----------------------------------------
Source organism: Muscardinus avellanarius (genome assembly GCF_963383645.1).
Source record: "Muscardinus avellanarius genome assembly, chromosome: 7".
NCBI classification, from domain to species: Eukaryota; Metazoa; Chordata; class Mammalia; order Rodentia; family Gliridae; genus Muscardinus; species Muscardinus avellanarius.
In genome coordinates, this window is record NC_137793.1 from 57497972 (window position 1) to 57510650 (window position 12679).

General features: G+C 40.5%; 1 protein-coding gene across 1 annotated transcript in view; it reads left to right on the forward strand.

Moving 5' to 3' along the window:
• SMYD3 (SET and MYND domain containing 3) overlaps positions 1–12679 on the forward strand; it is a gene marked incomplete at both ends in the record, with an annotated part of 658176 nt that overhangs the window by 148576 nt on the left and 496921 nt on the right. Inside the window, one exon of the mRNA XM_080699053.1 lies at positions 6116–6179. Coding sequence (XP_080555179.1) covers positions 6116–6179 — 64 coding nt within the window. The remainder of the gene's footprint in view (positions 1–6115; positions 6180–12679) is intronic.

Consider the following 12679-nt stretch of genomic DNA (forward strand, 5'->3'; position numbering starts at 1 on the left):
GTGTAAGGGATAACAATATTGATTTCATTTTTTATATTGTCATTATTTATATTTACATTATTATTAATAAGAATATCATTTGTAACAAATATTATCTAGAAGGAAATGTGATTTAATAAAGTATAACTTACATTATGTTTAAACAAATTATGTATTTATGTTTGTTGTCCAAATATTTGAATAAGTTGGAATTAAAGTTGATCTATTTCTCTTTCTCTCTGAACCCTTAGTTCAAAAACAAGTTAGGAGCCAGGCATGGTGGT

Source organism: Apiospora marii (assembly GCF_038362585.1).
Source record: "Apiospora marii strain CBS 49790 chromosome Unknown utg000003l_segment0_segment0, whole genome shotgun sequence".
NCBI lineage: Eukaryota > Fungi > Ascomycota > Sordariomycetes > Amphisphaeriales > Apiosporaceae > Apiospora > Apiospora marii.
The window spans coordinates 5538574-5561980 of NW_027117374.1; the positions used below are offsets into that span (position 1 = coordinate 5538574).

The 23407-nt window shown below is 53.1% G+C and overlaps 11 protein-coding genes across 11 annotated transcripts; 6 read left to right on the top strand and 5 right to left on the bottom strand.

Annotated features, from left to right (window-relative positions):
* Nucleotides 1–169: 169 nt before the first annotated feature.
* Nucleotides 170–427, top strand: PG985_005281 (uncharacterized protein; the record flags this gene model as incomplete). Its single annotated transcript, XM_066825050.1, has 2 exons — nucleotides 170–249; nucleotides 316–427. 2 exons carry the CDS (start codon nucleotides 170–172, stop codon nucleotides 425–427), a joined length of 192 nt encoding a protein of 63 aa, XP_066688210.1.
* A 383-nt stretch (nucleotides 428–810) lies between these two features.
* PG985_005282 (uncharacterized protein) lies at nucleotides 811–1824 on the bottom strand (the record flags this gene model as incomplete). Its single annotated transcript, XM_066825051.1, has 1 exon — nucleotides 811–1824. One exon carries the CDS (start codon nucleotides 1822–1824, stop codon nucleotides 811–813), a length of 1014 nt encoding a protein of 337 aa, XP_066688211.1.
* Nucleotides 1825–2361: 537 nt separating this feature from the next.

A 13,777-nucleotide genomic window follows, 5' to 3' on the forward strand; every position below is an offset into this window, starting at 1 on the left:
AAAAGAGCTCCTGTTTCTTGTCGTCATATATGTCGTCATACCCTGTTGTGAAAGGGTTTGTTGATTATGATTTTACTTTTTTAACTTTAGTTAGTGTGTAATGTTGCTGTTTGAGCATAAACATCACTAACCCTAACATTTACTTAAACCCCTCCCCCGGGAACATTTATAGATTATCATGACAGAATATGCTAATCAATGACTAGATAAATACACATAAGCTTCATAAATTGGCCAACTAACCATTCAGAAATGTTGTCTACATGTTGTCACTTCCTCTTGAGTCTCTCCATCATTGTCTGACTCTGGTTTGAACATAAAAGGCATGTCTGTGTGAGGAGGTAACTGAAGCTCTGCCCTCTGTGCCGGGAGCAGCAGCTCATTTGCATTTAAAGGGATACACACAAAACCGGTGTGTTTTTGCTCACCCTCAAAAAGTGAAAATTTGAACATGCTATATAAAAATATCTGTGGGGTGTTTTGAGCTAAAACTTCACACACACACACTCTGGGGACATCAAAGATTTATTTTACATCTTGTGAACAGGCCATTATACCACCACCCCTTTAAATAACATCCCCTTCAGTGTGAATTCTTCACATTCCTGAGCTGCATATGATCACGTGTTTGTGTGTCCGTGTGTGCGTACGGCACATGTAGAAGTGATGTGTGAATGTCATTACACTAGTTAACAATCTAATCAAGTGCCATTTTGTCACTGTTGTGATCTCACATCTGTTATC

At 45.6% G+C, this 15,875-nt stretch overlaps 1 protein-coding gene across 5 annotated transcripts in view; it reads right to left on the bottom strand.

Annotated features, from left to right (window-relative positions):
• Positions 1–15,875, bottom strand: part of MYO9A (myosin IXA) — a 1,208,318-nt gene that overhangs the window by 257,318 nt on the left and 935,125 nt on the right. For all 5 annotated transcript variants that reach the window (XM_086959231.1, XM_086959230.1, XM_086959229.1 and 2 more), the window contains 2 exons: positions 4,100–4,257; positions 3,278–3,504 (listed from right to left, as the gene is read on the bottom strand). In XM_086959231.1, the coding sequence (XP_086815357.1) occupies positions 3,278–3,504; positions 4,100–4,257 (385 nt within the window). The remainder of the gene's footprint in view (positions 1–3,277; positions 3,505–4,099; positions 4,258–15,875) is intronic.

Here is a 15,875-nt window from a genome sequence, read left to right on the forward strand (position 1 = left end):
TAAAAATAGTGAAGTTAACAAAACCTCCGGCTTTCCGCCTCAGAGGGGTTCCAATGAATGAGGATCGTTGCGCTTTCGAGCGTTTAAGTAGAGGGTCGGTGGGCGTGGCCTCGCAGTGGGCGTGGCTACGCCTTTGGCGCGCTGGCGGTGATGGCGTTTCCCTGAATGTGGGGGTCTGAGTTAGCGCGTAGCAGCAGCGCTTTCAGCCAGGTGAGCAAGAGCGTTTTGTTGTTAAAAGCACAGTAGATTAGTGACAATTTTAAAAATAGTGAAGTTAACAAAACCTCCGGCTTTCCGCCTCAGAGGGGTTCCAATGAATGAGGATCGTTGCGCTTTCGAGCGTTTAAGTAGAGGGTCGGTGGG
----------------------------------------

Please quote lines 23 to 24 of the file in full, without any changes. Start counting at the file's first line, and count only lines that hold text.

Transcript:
At 45.6% G+C, this 15,875-nt stretch overlaps 1 protein-coding gene across 5 annotated transcripts in view; it reads right to left on the bottom strand.

Annotated features, from left to right (window-relative positions):